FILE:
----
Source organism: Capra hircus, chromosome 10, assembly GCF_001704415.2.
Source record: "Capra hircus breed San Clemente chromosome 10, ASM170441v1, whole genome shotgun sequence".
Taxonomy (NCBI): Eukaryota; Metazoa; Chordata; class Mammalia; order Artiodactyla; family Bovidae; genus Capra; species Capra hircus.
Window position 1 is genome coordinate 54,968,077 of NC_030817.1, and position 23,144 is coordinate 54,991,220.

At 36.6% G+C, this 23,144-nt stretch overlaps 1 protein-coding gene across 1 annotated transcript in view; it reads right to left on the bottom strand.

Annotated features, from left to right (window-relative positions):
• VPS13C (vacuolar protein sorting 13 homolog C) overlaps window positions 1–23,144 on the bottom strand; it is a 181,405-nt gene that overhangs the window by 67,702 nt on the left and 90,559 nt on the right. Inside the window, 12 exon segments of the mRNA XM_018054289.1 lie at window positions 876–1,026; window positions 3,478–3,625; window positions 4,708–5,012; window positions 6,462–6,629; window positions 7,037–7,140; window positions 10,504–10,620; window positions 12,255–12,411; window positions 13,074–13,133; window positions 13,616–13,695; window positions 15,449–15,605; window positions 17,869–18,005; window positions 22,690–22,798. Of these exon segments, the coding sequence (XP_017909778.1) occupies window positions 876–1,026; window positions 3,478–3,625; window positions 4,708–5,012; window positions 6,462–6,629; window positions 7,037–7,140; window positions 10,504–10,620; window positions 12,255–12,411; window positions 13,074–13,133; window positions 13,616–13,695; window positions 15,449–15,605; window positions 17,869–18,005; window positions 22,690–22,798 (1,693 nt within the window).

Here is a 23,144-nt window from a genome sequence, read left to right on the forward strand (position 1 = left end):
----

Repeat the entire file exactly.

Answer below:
Source organism: Capra hircus, chromosome 10, assembly GCF_001704415.2.
Source record: "Capra hircus breed San Clemente chromosome 10, ASM170441v1, whole genome shotgun sequence".
Taxonomy (NCBI): Eukaryota; Metazoa; Chordata; class Mammalia; order Artiodactyla; family Bovidae; genus Capra; species Capra hircus.
Window position 1 is genome coordinate 54,968,077 of NC_030817.1, and position 23,144 is coordinate 54,991,220.

At 36.6% G+C, this 23,144-nt stretch overlaps 1 protein-coding gene across 1 annotated transcript in view; it reads right to left on the bottom strand.

Annotated features, from left to right (window-relative positions):
• VPS13C (vacuolar protein sorting 13 homolog C) overlaps window positions 1–23,144 on the bottom strand; it is a 181,405-nt gene that overhangs the window by 67,702 nt on the left and 90,559 nt on the right. Inside the window, 12 exon segments of the mRNA XM_018054289.1 lie at window positions 876–1,026; window positions 3,478–3,625; window positions 4,708–5,012; window positions 6,462–6,629; window positions 7,037–7,140; window positions 10,504–10,620; window positions 12,255–12,411; window positions 13,074–13,133; window positions 13,616–13,695; window positions 15,449–15,605; window positions 17,869–18,005; window positions 22,690–22,798. Of these exon segments, the coding sequence (XP_017909778.1) occupies window positions 876–1,026; window positions 3,478–3,625; window positions 4,708–5,012; window positions 6,462–6,629; window positions 7,037–7,140; window positions 10,504–10,620; window positions 12,255–12,411; window positions 13,074–13,133; window positions 13,616–13,695; window positions 15,449–15,605; window positions 17,869–18,005; window positions 22,690–22,798 (1,693 nt within the window).

Here is a 23,144-nt window from a genome sequence, read left to right on the forward strand (position 1 = left end):